In front of us were no end of controls, dials and switches that Terry obviously had no difficulty in managing. We were flying over 100 miles and hour and over 1,000 feet. He flew us over Waterbeach and Ely. He had to be careful not to fly in the American Airforce space so we skirted Ely Cathedral . I know Ely Cathedral from ground level quite well, however from the skies above, she looked magnificent but not as an awe-inspiring towering edifice to look up to, but as a testament to man’s inspiration and building ingenuity. The Ship of the Fens looked as if she were in appropriate proportion and perfectly placed on the centre of the sunny Isle of Ely. 

We flew over my home in Witchford and I was able to note that the trouble I had gone to to have the trees trimmed made the garden look much better than when I had seen it on Google.

Terry explained how he would follow the railway line from Ely to March where my husband’s care home is. He told me how pilots always keep to the left when following a line so that if another pilot is coming from the opposite direction using the same line, they might not meet each other. 

We followed the railway line and Terry asked me where my husband’s care home was. I could probably have given directions in a car – but from above in a plane? I remembered that we always pass Wendreda Church when we go to see my husband and that along a bit and leftish from there we should come across Heron House. Terry spotted the home first. The staff waving at us gave the game away. We were sure we had the right place. Terry, a twinkle in his eye, let the plane dip and swerve grinning saying that perhaps we should stop before someone took our number. I smiled weakly, still holding very firmly onto the seat – I did not like to admit I was feeling sick. However, all was well and we must have flown over the home a number of times – long enough, I believe, for my husband to realize something special was happening in his honour. We turned for home and met the fluffy clouds that had hovered in front of us and below. I willed the navigation instruments to work when we flew directly into a cloud, unable to see anything except the whiteness that blanketed us. We broke free and within what seemed an amazingly short space of time we were soon back above Marshall’s and I could see the white central lines of the runway straight ahead. We landed very smoothly in spite of Terry warning me there was a cross wind which might have things a bit bumpy.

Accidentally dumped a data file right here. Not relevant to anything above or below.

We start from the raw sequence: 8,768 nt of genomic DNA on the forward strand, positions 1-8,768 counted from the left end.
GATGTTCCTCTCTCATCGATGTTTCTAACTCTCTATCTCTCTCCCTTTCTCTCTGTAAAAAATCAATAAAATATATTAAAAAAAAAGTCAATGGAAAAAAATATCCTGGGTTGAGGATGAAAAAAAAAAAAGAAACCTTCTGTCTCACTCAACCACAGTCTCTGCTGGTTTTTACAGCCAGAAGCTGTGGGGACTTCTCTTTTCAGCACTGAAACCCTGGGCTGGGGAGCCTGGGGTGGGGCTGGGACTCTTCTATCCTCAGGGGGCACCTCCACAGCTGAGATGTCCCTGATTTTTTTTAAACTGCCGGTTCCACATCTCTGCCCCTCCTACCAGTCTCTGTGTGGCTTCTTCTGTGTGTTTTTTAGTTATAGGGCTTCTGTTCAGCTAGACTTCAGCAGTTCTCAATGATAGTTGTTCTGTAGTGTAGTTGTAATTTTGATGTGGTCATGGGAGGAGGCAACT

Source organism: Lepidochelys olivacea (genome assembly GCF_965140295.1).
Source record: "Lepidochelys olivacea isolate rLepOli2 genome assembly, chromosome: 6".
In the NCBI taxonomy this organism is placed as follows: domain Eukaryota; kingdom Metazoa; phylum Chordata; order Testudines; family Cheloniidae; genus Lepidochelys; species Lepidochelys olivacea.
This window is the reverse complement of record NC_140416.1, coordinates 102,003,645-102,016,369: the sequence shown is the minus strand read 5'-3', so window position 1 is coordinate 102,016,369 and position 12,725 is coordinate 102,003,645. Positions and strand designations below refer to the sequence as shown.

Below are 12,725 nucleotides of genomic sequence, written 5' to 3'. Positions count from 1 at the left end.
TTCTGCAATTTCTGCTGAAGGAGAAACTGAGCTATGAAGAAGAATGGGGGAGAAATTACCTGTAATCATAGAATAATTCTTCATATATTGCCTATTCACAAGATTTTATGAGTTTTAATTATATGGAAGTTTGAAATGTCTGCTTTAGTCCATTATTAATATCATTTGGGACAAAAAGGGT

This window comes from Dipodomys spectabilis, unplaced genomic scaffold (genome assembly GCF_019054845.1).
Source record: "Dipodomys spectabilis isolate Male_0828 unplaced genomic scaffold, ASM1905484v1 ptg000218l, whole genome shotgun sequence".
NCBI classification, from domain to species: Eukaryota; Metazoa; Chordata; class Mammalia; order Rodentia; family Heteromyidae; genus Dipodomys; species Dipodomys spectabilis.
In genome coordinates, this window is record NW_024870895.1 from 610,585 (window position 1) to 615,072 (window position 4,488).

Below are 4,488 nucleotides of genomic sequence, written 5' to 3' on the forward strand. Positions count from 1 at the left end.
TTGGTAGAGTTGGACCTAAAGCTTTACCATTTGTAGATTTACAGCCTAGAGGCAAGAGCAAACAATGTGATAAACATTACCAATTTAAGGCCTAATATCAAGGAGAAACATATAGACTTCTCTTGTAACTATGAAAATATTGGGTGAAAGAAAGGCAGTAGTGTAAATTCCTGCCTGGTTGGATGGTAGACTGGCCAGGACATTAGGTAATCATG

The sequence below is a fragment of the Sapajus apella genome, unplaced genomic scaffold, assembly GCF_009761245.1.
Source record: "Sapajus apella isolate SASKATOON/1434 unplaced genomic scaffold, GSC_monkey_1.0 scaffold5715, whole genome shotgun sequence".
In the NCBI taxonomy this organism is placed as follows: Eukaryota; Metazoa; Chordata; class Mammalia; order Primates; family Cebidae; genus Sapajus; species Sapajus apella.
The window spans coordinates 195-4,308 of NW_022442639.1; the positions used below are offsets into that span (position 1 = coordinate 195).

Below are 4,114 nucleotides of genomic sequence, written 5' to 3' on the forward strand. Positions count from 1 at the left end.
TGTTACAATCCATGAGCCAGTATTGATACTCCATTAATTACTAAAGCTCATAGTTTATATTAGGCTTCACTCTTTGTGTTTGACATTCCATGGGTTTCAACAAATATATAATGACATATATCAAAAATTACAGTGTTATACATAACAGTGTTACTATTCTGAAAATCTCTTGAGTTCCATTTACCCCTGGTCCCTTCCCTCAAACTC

This was one very special time for me, my husband and the staff and patients at Heron House. I will never forget this exhilarating experience and little I can do will ever fully express the gratitude I feel to Terry Holloway and Marshall’s. I will now watch with keen interest to see where their planned flights will take us in future.  Paris, Amsterdam and Milan, I think Terry said, are destinations on the cards from September. Watch this space! (Sorry, I couldn’t resist the pun’.)

Thank you Terry; thank you Marshall’s!Image

Review of Ely Choral Society’s concert in Ely Cathedral Lady Chapel on Sunday 30th June 2013

July 8, 2013

On a rare warm summer’s evening there is nothing better than to attend a concert in Ely Cathedral’s Lady Chapel. Ely Choral Society’s event In Nature’s Realm on Saturday was indeed well worth attending. The programme was interesting and varied; the participants in fine form.

Conducted by Andrew Parnell, Ely Choral Society was joined by Ely Youth Choir and Jonathan Lilley (piano) to present works by Dvořák, Fauré, Debussy, Rutter, Britten, Ireland, Saint-Saëns, Elgar and Dillon.